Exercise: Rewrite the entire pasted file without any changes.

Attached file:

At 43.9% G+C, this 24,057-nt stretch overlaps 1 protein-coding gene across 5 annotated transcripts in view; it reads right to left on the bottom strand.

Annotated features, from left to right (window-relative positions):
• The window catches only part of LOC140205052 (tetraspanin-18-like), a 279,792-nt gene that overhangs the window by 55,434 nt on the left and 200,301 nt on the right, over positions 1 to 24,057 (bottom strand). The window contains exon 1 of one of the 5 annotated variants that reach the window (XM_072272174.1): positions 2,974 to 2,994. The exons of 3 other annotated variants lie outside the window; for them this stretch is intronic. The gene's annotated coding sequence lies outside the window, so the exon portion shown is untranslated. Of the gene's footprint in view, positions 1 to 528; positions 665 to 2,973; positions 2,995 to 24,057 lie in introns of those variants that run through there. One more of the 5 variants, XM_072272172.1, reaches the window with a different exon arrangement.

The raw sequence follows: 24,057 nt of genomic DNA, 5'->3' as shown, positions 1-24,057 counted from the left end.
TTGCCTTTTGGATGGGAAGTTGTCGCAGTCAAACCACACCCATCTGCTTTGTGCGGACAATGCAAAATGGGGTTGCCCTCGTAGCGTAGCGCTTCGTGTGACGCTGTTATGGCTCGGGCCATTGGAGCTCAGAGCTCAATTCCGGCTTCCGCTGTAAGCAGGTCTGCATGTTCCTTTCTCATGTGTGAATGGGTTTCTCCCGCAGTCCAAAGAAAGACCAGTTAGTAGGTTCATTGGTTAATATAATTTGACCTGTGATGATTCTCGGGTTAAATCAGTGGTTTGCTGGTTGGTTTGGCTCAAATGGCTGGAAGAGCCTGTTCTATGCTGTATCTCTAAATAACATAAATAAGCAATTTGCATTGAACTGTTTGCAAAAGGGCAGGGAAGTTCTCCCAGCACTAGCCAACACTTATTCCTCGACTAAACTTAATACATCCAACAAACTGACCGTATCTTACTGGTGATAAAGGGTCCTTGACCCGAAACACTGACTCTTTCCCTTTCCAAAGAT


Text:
At 43.9% G+C, this 24,057-nt stretch overlaps 1 protein-coding gene across 5 annotated transcripts in view; it reads right to left on the bottom strand.

Annotated features, from left to right (window-relative positions):
• The window catches only part of LOC140205052 (tetraspanin-18-like), a 279,792-nt gene that overhangs the window by 55,434 nt on the left and 200,301 nt on the right, over positions 1 to 24,057 (bottom strand). The window contains exon 1 of one of the 5 annotated variants that reach the window (XM_072272174.1): positions 2,974 to 2,994. The exons of 3 other annotated variants lie outside the window; for them this stretch is intronic. The gene's annotated coding sequence lies outside the window, so the exon portion shown is untranslated. Of the gene's footprint in view, positions 1 to 528; positions 665 to 2,973; positions 2,995 to 24,057 lie in introns of those variants that run through there. One more of the 5 variants, XM_072272172.1, reaches the window with a different exon arrangement.

The raw sequence follows: 24,057 nt of genomic DNA, 5'->3' as shown, positions 1-24,057 counted from the left end.
TTGCCTTTTGGATGGGAAGTTGTCGCAGTCAAACCACACCCATCTGCTTTGTGCGGACAATGCAAAATGGGGTTGCCCTCGTAGCGTAGCGCTTCGTGTGACGCTGTTATGGCTCGGGCCATTGGAGCTCAGAGCTCAATTCCGGCTTCCGCTGTAAGCAGGTCTGCATGTTCCTTTCTCATGTGTGAATGGGTTTCTCCCGCAGTCCAAAGAAAGACCAGTTAGTAGGTTCATTGGTTAATATAATTTGACCTGTGATGATTCTCGGGTTAAATCAGTGGTTTGCTGGTTGGTTTGGCTCAAATGGCTGGAAGAGCCTGTTCTATGCTGTATCTCTAAATAACATAAATAAGCAATTTGCATTGAACTGTTTGCAAAAGGGCAGGGAAGTTCTCCCAGCACTAGCCAACACTTATTCCTCGACTAAACTTAATACATCCAACAAACTGACCGTATCTTACTGGTGATAAAGGGTCCTTGACCCGAAACACTGACTCTTTCCCTTTCCAAAGAT